6 outdoor cameras... make my life easy (Los Angeles)

RROONNBB

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  • I'm in the end-game for a new home build and it's time to figure out things like security cameras. The good news is I've got ethernet running to 6 exterior locations but beyond that I'm starting from scratch on the learning curve (well, other than a lot of hours browsing this forum).
  • In addition to the camera setup I also need to spec out my WiFi network. Although I don't expect to be using many cameras over WiFi (just the Nest we have for baby-cam) I mention it because I'll also be buying things like routers and other devices that might play into my camera setup. (Specifically, I'm considering Ubiquiti USG and a couple of Ubiquiti AC Pros - so the natural question that comes up is whether standardizing on Ubiquity G3/etc cameras has benefits in terms of interoperability).
  • Generally I'm looking for something that's not going to require a ton of sysadmin to setup or maintain. I'm reasonably technical but don't really want to spend the time diving into massive configuation issues, etc.
  • Because of this, I'm also trying to balance what the tradeoffs are between, say, a Synology NAS vs. a dedicated PC.
  • (Currently we're a totally Mac house - I used to work for Apple, and MacOS and Linux are far more familiar to me than Windows - but it sure seems like Blue Iris is the recommended system if you really want maximum configurability.)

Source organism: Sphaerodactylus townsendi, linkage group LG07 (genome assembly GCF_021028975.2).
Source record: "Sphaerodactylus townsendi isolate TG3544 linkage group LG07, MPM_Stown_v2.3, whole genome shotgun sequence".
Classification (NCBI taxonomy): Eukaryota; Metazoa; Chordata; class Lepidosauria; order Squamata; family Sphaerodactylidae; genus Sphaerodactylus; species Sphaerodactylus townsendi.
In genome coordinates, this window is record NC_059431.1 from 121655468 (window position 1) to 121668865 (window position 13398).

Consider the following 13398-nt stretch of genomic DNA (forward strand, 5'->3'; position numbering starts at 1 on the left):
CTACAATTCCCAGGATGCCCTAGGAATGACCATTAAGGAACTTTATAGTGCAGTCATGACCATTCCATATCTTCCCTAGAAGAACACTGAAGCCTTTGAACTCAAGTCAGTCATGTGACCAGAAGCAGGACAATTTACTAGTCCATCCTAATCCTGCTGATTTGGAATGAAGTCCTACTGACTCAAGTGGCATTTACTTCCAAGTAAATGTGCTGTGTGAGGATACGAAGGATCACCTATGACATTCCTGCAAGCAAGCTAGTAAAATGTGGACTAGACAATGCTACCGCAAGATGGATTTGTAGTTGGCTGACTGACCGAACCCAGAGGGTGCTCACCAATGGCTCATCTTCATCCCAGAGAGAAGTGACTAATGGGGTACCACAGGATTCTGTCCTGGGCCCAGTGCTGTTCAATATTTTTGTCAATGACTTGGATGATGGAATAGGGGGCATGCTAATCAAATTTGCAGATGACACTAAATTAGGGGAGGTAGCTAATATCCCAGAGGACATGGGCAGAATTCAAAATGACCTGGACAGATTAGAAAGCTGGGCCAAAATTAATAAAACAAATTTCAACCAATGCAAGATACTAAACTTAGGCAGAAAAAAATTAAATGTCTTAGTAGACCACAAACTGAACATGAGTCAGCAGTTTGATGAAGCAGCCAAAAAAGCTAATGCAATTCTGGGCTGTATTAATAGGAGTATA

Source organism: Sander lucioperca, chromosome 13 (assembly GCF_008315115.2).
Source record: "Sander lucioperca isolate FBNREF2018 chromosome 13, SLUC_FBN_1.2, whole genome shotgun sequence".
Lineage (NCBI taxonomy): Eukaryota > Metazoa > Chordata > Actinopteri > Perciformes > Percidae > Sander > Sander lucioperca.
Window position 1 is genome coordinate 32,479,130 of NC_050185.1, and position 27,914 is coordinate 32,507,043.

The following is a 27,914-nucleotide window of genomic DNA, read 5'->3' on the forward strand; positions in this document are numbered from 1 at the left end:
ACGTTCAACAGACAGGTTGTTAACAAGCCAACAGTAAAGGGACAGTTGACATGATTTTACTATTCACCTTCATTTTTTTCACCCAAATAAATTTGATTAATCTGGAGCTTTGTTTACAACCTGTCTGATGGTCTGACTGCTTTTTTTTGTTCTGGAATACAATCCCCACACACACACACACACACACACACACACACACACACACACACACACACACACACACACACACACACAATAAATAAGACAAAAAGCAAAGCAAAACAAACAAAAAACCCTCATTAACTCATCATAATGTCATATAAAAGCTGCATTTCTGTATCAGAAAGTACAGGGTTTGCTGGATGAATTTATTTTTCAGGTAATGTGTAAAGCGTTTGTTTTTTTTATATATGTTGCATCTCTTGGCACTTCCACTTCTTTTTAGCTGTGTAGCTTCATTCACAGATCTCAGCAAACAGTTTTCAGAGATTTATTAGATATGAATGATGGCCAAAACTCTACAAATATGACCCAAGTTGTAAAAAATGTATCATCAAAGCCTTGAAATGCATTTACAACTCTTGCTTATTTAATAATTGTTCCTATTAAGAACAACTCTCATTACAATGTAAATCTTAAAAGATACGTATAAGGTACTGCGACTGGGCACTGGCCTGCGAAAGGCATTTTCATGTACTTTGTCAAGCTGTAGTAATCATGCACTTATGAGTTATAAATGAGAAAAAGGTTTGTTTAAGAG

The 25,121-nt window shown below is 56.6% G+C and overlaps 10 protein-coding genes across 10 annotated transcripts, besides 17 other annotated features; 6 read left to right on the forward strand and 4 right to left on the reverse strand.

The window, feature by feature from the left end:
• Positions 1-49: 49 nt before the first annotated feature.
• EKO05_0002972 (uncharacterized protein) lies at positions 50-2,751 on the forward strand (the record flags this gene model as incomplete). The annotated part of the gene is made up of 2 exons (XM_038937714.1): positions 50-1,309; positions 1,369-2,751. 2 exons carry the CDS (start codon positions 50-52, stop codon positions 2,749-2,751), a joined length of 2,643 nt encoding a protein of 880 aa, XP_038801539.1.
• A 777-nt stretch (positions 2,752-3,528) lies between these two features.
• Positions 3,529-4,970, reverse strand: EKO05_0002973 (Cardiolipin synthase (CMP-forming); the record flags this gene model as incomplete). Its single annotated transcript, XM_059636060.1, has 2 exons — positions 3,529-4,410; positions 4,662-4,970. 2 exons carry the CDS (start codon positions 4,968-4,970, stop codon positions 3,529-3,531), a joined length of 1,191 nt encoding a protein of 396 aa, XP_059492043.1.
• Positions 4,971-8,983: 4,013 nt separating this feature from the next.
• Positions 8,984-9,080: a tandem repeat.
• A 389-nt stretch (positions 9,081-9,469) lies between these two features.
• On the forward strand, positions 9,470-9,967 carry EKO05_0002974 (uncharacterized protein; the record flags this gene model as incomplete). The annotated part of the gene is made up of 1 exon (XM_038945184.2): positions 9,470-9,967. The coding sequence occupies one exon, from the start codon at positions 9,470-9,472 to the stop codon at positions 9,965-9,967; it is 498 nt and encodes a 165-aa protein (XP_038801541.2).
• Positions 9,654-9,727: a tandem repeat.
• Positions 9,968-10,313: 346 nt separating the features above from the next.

• Cost is (always) an issue but spending a few hundred dollars more for a drastic improvement in capability is definitely within budget.
  • And then there's the whole can o' worms of making things work nicely with some sort of home automation system...
  • So I guess my specific questions boil down to:
  • Is there an advantage to going with Ubiquity cameras ( the not-yet-released G3Pro looks nice) both in terms of playing nicely with Ubiquiti networking gear and in terms of general capabilties vs something like Dahua?
  • I always hear that Blue Iris gives a lot more capabilities than something like Synology Surveillance Station but have never seen anybody list some concrete examples. Anybody care to do so?
  • If I did decide to just use a Mac (running Security Spy, presumably) vs a PC w/ Blue Iris, am I going to regret it? (Yes, I know that's a loaded question :))
 

ThomasPI

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We are an all Mac house, have been for years. However, also building a new house and planning our network. I’ll buy a dedicated machine strictly for BI and about 10 cameras and zero WiFi.
 

mat200

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  • I'm in the end-game for a new home build and it's time to figure out things like security cameras. The good news is I've got ethernet running to 6 exterior locations but beyond that I'm starting from scratch on the learning curve (well, other than a lot of hours browsing this forum).
  • In addition to the camera setup I also need to spec out my WiFi network. Although I don't expect to be using many cameras over WiFi (just the Nest we have for baby-cam) I mention it because I'll also be buying things like routers and other devices that might play into my camera setup. (Specifically, I'm considering Ubiquiti USG and a couple of Ubiquiti AC Pros - so the natural question that comes up is whether standardizing on Ubiquity G3/etc cameras has benefits in terms of interoperability).